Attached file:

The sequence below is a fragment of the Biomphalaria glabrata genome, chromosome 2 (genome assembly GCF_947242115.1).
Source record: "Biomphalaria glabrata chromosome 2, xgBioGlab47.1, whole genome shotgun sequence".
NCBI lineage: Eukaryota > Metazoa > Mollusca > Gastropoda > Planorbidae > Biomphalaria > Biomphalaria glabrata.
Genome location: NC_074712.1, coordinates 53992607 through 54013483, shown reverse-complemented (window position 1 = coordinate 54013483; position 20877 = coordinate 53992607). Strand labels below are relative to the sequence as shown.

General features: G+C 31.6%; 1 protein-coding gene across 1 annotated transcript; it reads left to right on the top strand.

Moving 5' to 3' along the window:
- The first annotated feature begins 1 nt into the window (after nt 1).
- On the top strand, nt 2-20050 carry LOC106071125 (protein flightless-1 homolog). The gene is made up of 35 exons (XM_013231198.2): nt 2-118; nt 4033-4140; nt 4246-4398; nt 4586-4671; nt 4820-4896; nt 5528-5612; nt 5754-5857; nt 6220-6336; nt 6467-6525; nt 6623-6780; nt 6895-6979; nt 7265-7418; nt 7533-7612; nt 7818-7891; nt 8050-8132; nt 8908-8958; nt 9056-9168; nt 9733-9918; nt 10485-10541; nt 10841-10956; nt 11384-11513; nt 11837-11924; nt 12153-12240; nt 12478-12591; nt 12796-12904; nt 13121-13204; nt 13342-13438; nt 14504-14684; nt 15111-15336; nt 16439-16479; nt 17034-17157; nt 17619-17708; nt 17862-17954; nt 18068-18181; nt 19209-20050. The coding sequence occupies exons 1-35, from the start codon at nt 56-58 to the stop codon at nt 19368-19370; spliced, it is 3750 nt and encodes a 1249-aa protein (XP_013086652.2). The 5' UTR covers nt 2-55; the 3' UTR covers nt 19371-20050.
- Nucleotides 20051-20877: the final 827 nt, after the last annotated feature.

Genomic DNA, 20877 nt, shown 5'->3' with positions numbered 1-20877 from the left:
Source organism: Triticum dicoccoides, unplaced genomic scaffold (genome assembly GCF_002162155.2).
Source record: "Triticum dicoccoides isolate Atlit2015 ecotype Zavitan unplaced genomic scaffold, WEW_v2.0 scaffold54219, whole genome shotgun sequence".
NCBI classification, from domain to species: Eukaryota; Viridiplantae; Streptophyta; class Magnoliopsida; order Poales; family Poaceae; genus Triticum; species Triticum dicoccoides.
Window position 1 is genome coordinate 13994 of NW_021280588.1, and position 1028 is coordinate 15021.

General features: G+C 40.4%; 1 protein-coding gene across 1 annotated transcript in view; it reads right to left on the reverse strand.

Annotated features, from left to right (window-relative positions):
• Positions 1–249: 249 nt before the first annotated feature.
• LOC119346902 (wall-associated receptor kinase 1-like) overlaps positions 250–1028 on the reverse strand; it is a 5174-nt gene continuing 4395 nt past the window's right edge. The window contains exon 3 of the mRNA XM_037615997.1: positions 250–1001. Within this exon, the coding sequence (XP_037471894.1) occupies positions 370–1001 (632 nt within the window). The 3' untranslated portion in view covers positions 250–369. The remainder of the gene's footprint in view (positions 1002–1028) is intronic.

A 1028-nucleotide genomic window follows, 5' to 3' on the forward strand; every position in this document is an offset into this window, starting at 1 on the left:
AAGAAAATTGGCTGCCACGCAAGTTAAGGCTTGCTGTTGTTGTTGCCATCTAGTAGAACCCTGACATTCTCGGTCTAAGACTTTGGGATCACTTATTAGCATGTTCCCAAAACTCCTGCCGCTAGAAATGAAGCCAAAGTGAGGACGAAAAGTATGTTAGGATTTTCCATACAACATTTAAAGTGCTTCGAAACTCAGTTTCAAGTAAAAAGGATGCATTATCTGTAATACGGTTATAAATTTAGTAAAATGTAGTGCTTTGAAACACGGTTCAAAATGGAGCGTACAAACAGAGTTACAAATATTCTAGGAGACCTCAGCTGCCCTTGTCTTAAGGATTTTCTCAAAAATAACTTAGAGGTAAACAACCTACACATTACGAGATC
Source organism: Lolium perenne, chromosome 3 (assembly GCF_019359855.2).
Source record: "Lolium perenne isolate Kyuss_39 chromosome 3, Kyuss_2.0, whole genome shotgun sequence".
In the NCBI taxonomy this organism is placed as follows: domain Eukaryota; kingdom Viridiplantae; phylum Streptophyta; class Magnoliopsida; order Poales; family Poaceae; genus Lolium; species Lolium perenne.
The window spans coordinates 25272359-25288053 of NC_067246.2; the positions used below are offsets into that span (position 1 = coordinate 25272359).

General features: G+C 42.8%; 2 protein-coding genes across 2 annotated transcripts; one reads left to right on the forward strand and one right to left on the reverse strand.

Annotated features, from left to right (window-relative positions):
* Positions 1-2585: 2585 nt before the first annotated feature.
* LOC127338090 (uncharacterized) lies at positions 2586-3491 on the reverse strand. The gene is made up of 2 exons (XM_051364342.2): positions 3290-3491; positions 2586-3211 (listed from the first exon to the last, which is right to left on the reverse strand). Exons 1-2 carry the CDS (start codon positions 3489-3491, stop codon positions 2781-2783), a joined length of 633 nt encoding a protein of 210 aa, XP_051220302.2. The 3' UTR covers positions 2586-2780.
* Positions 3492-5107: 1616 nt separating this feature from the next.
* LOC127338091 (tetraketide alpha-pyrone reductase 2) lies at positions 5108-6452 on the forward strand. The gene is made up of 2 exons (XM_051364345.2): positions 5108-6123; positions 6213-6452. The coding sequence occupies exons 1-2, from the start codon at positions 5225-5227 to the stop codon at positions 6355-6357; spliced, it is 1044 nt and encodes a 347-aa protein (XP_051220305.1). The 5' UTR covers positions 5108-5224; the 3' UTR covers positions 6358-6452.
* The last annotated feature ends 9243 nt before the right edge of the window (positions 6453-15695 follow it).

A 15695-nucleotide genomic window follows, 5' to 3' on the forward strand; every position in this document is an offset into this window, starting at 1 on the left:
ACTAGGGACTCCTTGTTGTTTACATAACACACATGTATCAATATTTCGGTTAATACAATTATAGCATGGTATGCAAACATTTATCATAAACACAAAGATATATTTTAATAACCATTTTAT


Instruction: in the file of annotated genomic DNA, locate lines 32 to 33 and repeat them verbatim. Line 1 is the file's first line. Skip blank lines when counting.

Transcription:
A 15695-nucleotide genomic window follows, 5' to 3' on the forward strand; every position in this document is an offset into this window, starting at 1 on the left:
ACTAGGGACTCCTTGTTGTTTACATAACACACATGTATCAATATTTCGGTTAATACAATTATAGCATGGTATGCAAACATTTATCATAAACACAAAGATATATTTTAATAACCATTTTAT